Misogyny and sexual abuse are all acts of power: Mahira Khan
Arguably Pakistan’s biggest star, Mahira Khan has been recognised nationally and internationally for her beauty, acting and girl-next-door persona. The actor has become the face of Pakistani entertainment, particularly after working with none other than Shah Rukh Khan in last year’s Raees.
But there is much more to Mahira than first meets the eye. Filmdom aside, she is a fierce champion for women’s rights as well, as was made evident by her decision to work in a film such as Verna. The Bol actor has been using her star power to campaign against child abuse and sexual harassment for quite some time now.
Unfortunately, Verna – the revenge tale of a rape victim – was briefly banned in Pakistan around the time of its release, due to its sensitive content. But in a recent interview with Newsweek, Mahira explained why the basic premise of the film was exactly the reason why it was banned: power.
“More than anything, Verna talked about power. Whether we talk about misogyny or patriarchy or abuse, they’re all act of power. That’s what the film tackles. My character is an empowered woman who fights the system. It’s not just a story about rape,” she revealed.
Mahira went on to share why she chose such a project. “Shoaib Mansoor was my first director and he’s probably one of the best in Pakistan. When he calls you, you immediately want to listen to what he has to say,” she explained. “When I heard the story, all I knew was that there are lines in the film that I wanted to be able to say. There were a lot of other great commercial projects that were around at the same time but as an actor, it was a hunger… to be able to be part of something like this.”
The Lollywood beauty continued, “We knew there are certain things that have been said Verna that won’t go down well with certain people, certain institutions. And they didn’t. There were a handful of people who didn’t want it to go out, and then there was the entire brigade of people who created an uproar saying they want this film to be released. That pressure caused them to release the film.”
Of course, one cannot have a discussion on sexual harassment without mentioning the #MeToo campaign that has swept Hollywood. Does Mahira think the campaign has had some impact in Pakistan too? “Absolutely,” she answered. “It has trickled down. Women are raising their voice there; women are raising their voices here. There’s a very similar pattern in Pakistan as well: We’re having constant debate about gender equality, about women in films and the kind of roles written for them.”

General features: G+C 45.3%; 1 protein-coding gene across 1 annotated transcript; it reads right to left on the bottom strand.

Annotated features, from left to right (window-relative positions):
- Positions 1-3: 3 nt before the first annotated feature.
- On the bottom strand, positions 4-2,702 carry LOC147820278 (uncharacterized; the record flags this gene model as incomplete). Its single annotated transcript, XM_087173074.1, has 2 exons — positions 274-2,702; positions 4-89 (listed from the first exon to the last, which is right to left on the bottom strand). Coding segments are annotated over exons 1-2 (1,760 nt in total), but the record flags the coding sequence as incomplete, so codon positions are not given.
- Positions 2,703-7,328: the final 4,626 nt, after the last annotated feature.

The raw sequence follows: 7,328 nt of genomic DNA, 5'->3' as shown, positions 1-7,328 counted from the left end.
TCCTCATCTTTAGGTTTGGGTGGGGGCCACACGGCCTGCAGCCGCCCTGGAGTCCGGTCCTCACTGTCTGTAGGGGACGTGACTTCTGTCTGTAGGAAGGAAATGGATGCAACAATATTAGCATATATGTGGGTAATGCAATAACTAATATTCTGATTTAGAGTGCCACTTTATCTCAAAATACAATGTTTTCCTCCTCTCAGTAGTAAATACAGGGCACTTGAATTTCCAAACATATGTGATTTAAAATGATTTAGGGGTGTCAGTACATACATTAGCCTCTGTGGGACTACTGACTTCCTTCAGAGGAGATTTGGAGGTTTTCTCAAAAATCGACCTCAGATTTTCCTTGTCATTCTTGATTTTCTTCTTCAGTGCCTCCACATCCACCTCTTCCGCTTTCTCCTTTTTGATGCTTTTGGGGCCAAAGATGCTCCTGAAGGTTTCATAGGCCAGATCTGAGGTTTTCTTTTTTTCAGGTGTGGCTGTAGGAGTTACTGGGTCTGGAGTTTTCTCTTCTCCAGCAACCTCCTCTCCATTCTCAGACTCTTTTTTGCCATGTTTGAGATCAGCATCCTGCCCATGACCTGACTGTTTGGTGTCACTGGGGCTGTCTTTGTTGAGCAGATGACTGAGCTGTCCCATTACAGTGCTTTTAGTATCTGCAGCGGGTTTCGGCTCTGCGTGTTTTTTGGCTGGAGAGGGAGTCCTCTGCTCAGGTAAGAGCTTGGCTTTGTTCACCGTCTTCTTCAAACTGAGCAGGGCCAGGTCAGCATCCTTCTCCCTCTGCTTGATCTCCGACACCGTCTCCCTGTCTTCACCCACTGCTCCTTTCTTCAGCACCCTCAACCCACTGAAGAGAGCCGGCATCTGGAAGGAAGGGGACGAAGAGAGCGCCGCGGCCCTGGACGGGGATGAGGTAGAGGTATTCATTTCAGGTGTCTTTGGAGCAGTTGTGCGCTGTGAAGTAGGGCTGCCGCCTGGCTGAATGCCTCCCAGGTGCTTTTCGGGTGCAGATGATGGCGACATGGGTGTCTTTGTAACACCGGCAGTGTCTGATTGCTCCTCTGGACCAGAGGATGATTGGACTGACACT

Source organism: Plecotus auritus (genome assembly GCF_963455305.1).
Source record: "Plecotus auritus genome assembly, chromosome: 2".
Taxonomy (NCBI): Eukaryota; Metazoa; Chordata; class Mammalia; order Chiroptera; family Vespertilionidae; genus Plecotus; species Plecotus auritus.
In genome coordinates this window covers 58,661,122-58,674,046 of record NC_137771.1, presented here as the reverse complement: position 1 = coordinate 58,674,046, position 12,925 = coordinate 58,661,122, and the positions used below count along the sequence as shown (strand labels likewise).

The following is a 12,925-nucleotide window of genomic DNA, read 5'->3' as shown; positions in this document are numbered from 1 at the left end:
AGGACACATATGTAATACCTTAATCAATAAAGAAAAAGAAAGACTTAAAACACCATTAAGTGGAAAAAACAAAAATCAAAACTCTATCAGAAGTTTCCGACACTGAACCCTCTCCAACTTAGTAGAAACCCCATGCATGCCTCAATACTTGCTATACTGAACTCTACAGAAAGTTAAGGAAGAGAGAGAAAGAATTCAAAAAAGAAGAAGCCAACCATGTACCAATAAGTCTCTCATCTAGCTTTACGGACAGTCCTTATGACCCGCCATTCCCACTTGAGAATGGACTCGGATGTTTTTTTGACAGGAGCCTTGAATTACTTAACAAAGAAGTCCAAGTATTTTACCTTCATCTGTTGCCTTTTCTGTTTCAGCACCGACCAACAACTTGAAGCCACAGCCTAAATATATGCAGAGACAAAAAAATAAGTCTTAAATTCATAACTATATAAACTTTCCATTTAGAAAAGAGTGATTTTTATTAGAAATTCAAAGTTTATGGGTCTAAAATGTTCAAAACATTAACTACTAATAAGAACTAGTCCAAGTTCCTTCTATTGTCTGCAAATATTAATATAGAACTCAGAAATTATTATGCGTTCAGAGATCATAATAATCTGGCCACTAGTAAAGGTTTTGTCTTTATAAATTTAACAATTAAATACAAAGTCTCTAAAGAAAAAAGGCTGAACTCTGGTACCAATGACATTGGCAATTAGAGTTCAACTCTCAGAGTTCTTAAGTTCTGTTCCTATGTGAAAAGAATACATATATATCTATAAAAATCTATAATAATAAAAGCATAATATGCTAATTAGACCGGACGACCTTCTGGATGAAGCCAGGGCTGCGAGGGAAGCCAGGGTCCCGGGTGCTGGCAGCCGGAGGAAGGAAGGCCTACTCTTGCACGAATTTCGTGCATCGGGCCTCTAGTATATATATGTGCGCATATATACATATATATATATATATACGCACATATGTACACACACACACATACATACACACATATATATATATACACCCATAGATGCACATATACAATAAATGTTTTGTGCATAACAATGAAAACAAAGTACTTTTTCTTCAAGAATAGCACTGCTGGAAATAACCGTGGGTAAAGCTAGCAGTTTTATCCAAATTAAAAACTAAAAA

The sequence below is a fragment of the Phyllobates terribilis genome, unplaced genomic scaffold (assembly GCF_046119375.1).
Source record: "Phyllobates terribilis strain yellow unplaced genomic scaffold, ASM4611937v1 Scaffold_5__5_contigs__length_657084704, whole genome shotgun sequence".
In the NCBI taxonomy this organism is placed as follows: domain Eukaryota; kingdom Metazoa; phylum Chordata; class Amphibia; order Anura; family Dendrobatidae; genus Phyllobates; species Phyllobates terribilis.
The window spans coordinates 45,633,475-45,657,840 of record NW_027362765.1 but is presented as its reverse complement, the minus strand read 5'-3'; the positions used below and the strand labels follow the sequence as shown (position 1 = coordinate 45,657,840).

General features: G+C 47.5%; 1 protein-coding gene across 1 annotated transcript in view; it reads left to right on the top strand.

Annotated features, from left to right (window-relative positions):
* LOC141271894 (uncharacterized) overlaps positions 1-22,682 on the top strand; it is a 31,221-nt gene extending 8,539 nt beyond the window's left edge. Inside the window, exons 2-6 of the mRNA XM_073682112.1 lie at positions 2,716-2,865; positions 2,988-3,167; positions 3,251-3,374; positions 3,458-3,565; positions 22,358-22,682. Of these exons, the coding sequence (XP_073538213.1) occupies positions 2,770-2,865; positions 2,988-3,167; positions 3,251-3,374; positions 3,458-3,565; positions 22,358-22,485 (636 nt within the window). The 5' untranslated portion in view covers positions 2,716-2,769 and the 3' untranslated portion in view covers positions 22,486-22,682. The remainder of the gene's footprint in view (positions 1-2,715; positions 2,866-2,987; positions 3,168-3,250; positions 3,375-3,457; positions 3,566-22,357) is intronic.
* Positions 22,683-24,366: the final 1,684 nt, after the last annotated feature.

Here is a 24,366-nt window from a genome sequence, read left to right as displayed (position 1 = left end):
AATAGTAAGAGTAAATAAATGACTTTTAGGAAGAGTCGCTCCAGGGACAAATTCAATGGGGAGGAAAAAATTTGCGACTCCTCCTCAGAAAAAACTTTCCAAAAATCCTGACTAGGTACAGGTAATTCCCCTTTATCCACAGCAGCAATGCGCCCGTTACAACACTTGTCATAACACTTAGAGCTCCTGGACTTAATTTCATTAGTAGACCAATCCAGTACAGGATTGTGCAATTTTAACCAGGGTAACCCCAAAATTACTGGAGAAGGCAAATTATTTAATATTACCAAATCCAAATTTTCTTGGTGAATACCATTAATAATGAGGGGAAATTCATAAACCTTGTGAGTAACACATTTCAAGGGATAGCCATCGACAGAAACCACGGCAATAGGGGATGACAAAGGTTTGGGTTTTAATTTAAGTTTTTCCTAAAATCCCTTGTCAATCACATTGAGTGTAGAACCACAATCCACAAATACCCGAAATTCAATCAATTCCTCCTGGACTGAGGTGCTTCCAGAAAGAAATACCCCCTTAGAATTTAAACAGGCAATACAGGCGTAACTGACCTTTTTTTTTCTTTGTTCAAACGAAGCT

“Personally speaking, I would like to see better roles written for us. And I think that is happening. Women are the heroes of our television industry. I would like to see the same for films,” Mahira added. “I would like better stories, and I want to see better roles for men and women. As far as tackling things like pay parity goes… that is also being talked about. I think most of us fight for our rights. I think we’re creating a good groundwork for future generations.”
Mahira admitted she feels “lucky” to be part of the revival of Pakistani cinema. “Usually, you go from dramas to films but my first acting experience was Bol, and then I came to TV. And I only came because there was no other avenue for film at that time. And then, slowly, after my third drama, there was a certain revival,” she said.
Talking about the revisited ban on Pakistani artistes, Mahira said “Oh, man. I wish I had an answer to that. I wish it was within our hands or our control. But it isn’t. It’s something governments are deciding, and so be it.”
The Ho Mann Jahaan actor also spoke about the shocking demise of Bollywood superstar Sridevi last week. “You know, it’s very strange but I recently did a comedy and for that, I started studying old Sridevi films,” shared Mahira. “Even though we’ve all been fans of hers forever, as an actor, this was the first time I was blown away by certain things that she did which nobody else could do. I’m actually very grateful that I discovered that. It’s sad, but what a life she lived! I’m just grateful that we lived in the times of Sridevi.”